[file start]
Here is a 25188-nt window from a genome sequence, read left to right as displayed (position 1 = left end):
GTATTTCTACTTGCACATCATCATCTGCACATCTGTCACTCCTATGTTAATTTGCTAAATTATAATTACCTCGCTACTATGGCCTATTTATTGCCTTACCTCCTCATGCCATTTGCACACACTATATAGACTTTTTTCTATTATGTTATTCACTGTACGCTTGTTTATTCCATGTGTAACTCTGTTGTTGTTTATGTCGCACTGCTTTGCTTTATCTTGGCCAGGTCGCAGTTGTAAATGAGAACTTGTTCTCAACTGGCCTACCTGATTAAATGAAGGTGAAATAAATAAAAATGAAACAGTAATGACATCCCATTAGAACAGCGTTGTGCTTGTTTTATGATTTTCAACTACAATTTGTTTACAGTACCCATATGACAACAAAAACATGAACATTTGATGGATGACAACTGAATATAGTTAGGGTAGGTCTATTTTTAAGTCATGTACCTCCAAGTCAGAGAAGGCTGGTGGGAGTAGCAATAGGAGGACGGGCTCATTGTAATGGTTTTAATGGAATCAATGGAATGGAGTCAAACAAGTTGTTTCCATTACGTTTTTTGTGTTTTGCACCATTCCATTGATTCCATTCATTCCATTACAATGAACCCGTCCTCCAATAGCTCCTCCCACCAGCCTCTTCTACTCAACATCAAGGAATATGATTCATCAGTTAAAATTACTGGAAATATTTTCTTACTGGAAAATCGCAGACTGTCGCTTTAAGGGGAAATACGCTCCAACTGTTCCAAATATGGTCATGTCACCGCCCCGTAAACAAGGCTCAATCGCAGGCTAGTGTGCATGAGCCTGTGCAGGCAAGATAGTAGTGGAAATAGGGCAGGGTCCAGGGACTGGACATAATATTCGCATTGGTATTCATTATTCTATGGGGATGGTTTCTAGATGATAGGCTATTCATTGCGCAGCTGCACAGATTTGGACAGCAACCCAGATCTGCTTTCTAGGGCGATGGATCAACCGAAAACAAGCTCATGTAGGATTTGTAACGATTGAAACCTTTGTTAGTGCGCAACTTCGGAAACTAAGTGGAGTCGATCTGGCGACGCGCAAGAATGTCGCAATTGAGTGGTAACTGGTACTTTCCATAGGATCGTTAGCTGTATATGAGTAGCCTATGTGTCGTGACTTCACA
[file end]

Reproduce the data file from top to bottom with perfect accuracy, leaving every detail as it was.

Here is a 25188-nt window from a genome sequence, read left to right as displayed (position 1 = left end):
GTATTTCTACTTGCACATCATCATCTGCACATCTGTCACTCCTATGTTAATTTGCTAAATTATAATTACCTCGCTACTATGGCCTATTTATTGCCTTACCTCCTCATGCCATTTGCACACACTATATAGACTTTTTTCTATTATGTTATTCACTGTACGCTTGTTTATTCCATGTGTAACTCTGTTGTTGTTTATGTCGCACTGCTTTGCTTTATCTTGGCCAGGTCGCAGTTGTAAATGAGAACTTGTTCTCAACTGGCCTACCTGATTAAATGAAGGTGAAATAAATAAAAATGAAACAGTAATGACATCCCATTAGAACAGCGTTGTGCTTGTTTTATGATTTTCAACTACAATTTGTTTACAGTACCCATATGACAACAAAAACATGAACATTTGATGGATGACAACTGAATATAGTTAGGGTAGGTCTATTTTTAAGTCATGTACCTCCAAGTCAGAGAAGGCTGGTGGGAGTAGCAATAGGAGGACGGGCTCATTGTAATGGTTTTAATGGAATCAATGGAATGGAGTCAAACAAGTTGTTTCCATTACGTTTTTTGTGTTTTGCACCATTCCATTGATTCCATTCATTCCATTACAATGAACCCGTCCTCCAATAGCTCCTCCCACCAGCCTCTTCTACTCAACATCAAGGAATATGATTCATCAGTTAAAATTACTGGAAATATTTTCTTACTGGAAAATCGCAGACTGTCGCTTTAAGGGGAAATACGCTCCAACTGTTCCAAATATGGTCATGTCACCGCCCCGTAAACAAGGCTCAATCGCAGGCTAGTGTGCATGAGCCTGTGCAGGCAAGATAGTAGTGGAAATAGGGCAGGGTCCAGGGACTGGACATAATATTCGCATTGGTATTCATTATTCTATGGGGATGGTTTCTAGATGATAGGCTATTCATTGCGCAGCTGCACAGATTTGGACAGCAACCCAGATCTGCTTTCTAGGGCGATGGATCAACCGAAAACAAGCTCATGTAGGATTTGTAACGATTGAAACCTTTGTTAGTGCGCAACTTCGGAAACTAAGTGGAGTCGATCTGGCGACGCGCAAGAATGTCGCAATTGAGTGGTAACTGGTACTTTCCATAGGATCGTTAGCTGTATATGAGTAGCCTATGTGTCGTGACTTCACA